Civil/Structural, Building Consulting, Construction & Defect

How Short-Sightedness Can Be Costly

30 september 2021

Out of the Seven Wonders of the Ancient World, the only one left standing today is the Pyramid of Khufu in the Egyptian Desert. Although we may be convinced that buildings stand forever, any artificial environment is destined to vanish eventually. When structures collapse or suffer some performance failure, we are surprised and concerned; we immediately want to know what went wrong and why. From an insurance point of view, one of the main concerns is determining who should cover the costs associated with the failure. But, to answer this question, one needs to determine the true cause of the failure, which can be a daunting task.  In this blog, I discuss the importance of retaining forensic experts and engineers to uncover all the factors involved in complex structural failures.

The Failure Story of a Pre-Existing Condition

The failure story has an often-ignored side: the pre-existing condition of the structure. Imagine a truck strikes a building, impacting the industrial steel frame and destroying two bays. The clean-cut scenario is that the building owner claims the entire repair cost, and the truck's insurer pays. However, the likely reality is much more complicated than that. Consider the following possible scenarios regarding the building's pre-existing condition before the vehicle impact.

  • What if the steel frames had been heavily rusted, and the owner had planned to replace them in two years anyway?
  • What if the frames and their connections had not been designed to the applicable codes/standards originally?
  • What if the building's construction was faulty, and it was only a matter of time before deficiencies were detectable, and these deficiencies just happened to be materialized during impact?
  • What if the owner had added extra loads (e.g., roofing, cranes, walls, extra office spaces, etc.), above what the building was initially designed for; Thus, the impact only initiated the failure but did not cause it?

As often is the case, whoever touches the structure last may incorrectly foot the entire repair bill. There are possibilities for subrogation and mitigation of the costs that would be lost in these cases unless all the relevant facts are discovered and considered objectively by an experienced forensic engineer.

The Repercussions of Inadequate Maintenance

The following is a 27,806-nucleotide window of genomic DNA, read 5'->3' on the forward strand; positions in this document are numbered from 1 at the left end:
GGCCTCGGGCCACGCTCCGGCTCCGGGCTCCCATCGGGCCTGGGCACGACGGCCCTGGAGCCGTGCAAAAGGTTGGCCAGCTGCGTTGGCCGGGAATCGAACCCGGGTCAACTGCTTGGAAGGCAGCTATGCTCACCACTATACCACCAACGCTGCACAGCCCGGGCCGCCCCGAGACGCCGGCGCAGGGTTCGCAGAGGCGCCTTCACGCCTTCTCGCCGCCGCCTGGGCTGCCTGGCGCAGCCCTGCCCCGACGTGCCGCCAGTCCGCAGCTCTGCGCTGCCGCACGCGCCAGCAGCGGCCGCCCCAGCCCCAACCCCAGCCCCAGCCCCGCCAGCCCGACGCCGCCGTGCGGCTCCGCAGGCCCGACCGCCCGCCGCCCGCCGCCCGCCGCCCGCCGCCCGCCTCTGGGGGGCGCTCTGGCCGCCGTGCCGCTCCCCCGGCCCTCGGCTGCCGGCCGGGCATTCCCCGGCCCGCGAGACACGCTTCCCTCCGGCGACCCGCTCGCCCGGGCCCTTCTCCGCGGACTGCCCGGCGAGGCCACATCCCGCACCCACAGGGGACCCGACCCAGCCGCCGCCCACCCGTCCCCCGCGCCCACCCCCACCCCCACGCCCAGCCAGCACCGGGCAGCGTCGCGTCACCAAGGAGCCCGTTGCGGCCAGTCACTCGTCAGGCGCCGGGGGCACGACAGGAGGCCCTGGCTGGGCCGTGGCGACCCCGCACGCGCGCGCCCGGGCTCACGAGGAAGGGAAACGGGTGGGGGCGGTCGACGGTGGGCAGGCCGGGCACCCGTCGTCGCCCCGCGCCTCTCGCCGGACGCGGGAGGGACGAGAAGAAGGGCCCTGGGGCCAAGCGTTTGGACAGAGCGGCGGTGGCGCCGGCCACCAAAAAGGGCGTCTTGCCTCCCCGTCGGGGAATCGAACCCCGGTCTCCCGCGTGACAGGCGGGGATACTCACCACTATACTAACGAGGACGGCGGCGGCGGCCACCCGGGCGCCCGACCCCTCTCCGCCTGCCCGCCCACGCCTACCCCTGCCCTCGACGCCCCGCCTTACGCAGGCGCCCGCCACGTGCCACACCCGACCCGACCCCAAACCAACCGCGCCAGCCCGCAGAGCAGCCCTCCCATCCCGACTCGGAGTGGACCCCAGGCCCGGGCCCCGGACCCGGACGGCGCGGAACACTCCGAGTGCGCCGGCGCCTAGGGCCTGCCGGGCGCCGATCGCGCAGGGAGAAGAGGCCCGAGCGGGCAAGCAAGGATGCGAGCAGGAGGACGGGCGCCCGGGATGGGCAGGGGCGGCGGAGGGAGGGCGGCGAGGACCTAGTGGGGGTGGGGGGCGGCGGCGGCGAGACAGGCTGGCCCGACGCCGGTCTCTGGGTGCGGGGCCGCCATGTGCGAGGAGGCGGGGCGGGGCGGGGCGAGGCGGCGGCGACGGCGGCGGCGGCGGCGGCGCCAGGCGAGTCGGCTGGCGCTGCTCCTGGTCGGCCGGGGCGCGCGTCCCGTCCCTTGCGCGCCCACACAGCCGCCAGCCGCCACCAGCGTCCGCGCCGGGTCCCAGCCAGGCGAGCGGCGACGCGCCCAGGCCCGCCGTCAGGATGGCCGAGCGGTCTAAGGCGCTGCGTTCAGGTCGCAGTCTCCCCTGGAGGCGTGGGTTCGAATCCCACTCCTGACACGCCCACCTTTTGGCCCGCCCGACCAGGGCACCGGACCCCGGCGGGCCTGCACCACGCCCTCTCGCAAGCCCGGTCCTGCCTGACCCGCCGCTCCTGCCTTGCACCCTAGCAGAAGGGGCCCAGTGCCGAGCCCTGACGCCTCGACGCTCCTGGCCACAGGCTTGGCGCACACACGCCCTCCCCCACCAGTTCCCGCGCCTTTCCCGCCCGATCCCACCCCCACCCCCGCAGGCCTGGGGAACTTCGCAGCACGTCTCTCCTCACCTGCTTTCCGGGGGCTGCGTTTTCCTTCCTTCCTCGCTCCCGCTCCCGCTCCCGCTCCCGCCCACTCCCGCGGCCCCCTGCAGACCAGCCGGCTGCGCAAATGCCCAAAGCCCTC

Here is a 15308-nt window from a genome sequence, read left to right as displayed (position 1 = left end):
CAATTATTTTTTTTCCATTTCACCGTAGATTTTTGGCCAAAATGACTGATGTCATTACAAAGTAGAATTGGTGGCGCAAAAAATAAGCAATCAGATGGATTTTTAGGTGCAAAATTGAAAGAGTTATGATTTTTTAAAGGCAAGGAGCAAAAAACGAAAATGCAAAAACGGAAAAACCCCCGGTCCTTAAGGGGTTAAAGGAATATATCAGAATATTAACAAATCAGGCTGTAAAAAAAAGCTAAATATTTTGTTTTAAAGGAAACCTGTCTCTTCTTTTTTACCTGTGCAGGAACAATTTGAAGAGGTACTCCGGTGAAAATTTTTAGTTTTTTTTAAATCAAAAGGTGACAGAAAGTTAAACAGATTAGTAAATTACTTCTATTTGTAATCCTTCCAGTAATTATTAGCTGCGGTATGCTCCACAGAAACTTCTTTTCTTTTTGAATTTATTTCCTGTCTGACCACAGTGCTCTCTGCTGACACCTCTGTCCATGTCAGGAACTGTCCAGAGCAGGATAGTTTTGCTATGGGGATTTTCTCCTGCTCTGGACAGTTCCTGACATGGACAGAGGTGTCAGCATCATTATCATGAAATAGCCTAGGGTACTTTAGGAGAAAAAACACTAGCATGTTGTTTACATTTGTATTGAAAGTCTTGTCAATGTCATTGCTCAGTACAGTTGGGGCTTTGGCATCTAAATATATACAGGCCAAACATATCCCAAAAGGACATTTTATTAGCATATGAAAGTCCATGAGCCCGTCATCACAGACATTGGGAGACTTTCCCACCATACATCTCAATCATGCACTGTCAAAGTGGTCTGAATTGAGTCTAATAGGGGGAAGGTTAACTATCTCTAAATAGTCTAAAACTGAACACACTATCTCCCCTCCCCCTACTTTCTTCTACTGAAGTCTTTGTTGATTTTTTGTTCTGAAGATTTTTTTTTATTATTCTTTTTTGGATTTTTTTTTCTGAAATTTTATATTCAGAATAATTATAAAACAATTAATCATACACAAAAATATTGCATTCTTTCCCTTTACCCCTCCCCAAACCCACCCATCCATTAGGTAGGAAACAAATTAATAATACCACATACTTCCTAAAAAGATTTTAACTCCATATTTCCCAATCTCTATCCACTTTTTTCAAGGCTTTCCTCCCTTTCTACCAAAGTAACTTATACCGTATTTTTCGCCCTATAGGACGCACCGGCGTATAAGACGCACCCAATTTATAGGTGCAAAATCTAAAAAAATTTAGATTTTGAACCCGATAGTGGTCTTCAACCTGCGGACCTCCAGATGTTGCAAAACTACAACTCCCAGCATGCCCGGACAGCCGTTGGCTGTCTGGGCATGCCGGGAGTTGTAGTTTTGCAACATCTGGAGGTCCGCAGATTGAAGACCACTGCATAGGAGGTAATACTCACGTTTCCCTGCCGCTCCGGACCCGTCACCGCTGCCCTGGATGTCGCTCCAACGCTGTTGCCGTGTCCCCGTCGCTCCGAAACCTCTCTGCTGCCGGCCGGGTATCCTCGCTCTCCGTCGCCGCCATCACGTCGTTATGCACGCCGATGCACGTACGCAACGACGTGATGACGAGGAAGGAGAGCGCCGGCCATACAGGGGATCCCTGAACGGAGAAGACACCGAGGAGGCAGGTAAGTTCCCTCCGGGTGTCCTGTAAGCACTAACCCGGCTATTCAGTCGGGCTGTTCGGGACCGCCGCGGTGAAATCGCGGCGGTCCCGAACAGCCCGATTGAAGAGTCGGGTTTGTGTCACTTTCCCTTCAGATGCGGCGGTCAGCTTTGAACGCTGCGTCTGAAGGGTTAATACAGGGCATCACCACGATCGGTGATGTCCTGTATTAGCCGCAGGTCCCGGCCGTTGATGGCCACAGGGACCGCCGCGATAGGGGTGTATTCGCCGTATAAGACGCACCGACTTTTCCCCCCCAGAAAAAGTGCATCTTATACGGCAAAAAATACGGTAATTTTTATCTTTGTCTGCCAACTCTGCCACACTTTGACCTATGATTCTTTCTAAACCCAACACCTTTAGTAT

Among the many potential causes of a structural failure, inadequate maintenance requires special attention, as maintenance is often neglected since its need is not always readily apparent. Proper maintenance becomes essential for large buildings and aging infrastructures. Negligent maintenance could result in catastrophic losses.

The following are just a few examples of significant losses in which the lack of a proper maintenance program likely has caused or materially contributed to the loss.

HW I 35

Mississippi River Bridge Collapse

In 2007, the collapse of the Mississippi River Bridge (HW I-35) injured 145 people, killed 13, and caused a direct loss of over $300M, on top of many more indirect losses. A photograph taken four years before the bridge collapse showed bowed gusset plates that had gone unnoticed at the time. The same plates eventually failed and caused the entire bridge to collapse.

Elliot Lake Mall

Mall Roof Collapse

In June 2012, the roof of a mall in Elliot Lake, Ontario, collapsed, killing two people and trapping dozens. The roof had shown signs of excessive water leakage during the previous decade. Furthermore, a piece of concrete from the roof had fallen through the ceiling at a mall restaurant just one year before the collapse near the failed section.

Sasago Tunnel 2

Tunnel Collapse

In December 2012, concrete ceiling panels inside a tunnel section in Sasago highway in Tokyo, Japan, collapsed. Reports pointed to undetected decay in the fixtures that had held the concrete panels to the roof.

Although structural failures often occur suddenly, there are many signs of impending failure before something happens in most cases. Proper maintenance and inspections can reveal signs of deterioration before it is too late. Years of neglecting proper maintenance and lack of investment in infrastructure improvements have caused vital repairs to be pushed dangerously low on the priority list. The U.S. Government plans to spend over a trillion dollars over the next decade on existing infrastructure such as roads, waterways, and power lines to help prevent their deterioration.